“I invested in bitcoin when one coin was worth Rs 28,000, one-tenth of what it is today,” the Mumbai-based Gawde said. On August 30, one bitcoin was worth Rs 2,91,822its value skyrocketing since Donald Trump’s election as the US president in November and spawning an industry of auxiliary services for people rushing in to find gold in the virtual currency.

Bitcoin is a decentralised, paperless cryptocurrency invented by Satoshi Nakamoto, an alias for an anonymous programmer in 2009.

Unlike traditional currencies, crypto coins are not produced by a central authority like a bank or a consortium. It is a mathematical formula. These coins are produced by massively souped-up computers, called ‘mining rigs’, that solve complex math problems to obtain these virtual currencies. A ledger records all the transactions. A typical crypto currency mining rig runs round-the-clock, its performance depending on the high-end graphic cards and cooling systems used not an inexpensive proposition at an average Rs 3 lakh a machine. Even so, several online vendors as well as individuals are investing in these machines to mine crypto currencies.

A Chandigarh-based online vendor, who calls himself Letsmine, is one such ‘miner.’ He has built and sold 90 mining rigs through eBay at a base price of Rs 3,00,000 each.

Letsmine has been selling rigs for the past one year, assuring customers that the investment can be recovered in 8-9 months.

Not just building rigs, “we even host rig of others at a monthly cost. We will install your rig at our location in a temperature-controlled room and charge monthly,” said a spokesperson for Delhi-based Gadgets Deal India, which also sells on eBay.

Bitcoins saw explosive growth in India after Prime Minister Narendra Modi recalled high-denomination banknotes in November. Indian bitcoin exchanges have received a lot of traction in the past few months with more than 1 million active crypto-currency users.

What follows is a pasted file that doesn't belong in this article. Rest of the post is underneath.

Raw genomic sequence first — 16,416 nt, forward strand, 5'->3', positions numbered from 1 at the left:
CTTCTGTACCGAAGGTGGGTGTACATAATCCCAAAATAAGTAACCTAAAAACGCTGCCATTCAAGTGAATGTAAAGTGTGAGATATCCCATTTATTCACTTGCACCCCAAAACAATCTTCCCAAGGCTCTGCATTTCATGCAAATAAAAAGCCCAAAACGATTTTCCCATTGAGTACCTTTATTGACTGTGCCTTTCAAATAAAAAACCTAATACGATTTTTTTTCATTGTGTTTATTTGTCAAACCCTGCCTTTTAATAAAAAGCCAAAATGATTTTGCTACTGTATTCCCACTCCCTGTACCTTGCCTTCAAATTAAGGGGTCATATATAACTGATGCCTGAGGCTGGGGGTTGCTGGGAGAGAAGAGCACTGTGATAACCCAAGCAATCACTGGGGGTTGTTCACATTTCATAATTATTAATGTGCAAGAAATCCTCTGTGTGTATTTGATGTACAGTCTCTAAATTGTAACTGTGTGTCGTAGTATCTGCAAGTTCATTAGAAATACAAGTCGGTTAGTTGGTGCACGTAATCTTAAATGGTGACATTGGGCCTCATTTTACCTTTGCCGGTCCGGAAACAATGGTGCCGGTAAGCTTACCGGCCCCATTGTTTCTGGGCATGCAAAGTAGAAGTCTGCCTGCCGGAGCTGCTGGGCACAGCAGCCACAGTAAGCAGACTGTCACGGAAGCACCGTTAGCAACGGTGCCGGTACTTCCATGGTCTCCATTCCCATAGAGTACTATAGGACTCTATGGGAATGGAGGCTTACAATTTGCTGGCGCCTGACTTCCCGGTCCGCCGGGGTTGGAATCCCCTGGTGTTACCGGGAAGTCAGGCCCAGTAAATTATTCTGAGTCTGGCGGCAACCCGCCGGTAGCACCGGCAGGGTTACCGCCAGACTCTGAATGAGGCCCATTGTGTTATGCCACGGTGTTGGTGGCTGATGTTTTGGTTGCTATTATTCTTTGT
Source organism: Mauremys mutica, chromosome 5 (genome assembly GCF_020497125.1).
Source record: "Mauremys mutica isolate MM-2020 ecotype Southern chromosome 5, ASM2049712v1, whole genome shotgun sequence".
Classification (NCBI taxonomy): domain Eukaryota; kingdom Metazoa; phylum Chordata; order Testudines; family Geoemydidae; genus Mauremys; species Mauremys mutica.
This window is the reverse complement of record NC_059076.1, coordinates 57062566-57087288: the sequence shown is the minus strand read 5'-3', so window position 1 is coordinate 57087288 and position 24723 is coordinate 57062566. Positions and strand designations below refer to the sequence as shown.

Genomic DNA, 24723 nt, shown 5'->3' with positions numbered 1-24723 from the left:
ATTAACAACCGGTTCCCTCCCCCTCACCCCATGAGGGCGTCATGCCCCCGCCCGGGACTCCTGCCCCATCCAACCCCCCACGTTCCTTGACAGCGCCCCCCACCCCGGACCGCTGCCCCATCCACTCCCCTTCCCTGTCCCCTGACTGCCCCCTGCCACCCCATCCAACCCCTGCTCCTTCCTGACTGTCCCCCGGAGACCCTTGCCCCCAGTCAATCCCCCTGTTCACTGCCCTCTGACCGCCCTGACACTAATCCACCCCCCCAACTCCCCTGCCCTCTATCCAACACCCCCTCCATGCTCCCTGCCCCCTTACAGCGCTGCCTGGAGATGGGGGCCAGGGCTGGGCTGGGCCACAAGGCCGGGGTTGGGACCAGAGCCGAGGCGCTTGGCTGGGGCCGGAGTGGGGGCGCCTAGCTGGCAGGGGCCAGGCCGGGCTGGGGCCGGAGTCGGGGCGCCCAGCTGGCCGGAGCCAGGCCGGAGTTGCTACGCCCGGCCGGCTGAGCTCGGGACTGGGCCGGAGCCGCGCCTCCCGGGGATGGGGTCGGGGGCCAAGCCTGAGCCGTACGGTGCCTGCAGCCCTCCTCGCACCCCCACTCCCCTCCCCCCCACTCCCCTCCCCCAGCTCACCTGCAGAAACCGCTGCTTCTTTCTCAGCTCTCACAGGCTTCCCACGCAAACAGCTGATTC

“We recently crossed 100,000 active users on our platform, and are adding 10,000-20,000 users a month,” said Hesham Rehman, chief executive of bitcoin exchange Bitxoxo.

The rise in popularity of cryptocurrencies has enabled techies like Saket Nalegaonkar to build services around it. The 28-year-old Internet-of-Things engineer spends his spare time travelling around the country helping enthusiasts set up rigs for mining.

“I saw an opportunity in building rigs,” he said. “So far, I have helped more than 10 people in India build rigs and charge them on a permonth basis for upgrade and maintenance.” Kumar Badgujar, a management graduate, had other ideas for mining crypto-currencies. The 26-year-old rewired five computers in his college lab, making them work in tandem to mine ethereum (another crypto-currency that is on the rise).

“Assimilate the computing powers of five personal computers helps me mine faster,” said Badgujar, who has been clustered mining the past four months to produce both bitcoins and ethereum.

CLOUD MINING Some companies Hashflare, Genesis and Bitconnect among them have even set up so-called farms to collectively mine crypto currencies for individuals unable to assemble their own machines, for a fee. “Cloud-mining is the in-thing now,” said Gwade, who runs a bitcoin support website, bitcoinsupport24* 7, that receives about 10 email enquiries a day related to investments in bitcoin.

Individuals can now spend as low as $2 to start with for mining, and these companies assure fixed returns every month. “These give out fixed payouts… which is what I am going to spend during my trip,” Gawde said.

Given the massive surge in the value of crypto-currencies, real-estate developers, too, are seeking a piece of the action.

Bengaluru-based Nalegaonkar, who helps set up rigs for mining, has been contracted by real estate developers to convert entire floors into mining farms. In the last two months, “I have gotten contracts from two real estate developers to create in-house mining farms in Indore and New Delhi,” he said.

The lack of regulations, though, has cast a shadow over the bitcoin universe.

“Over the last six months, the (Reserve Bank of India) has issued several statements warning consumers about financial and regulatory risks associated with virtual currencies,” said Kannan Sivasubramanian, co-chief of research and advisory firm Aranca.

“Considering the rise in usage of such currencies across the world and in India, the government should look at putting a policy framework in place immediately.”

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Heads in the cloud: banks inch closer to cloud take-up – Risk.net (subscription)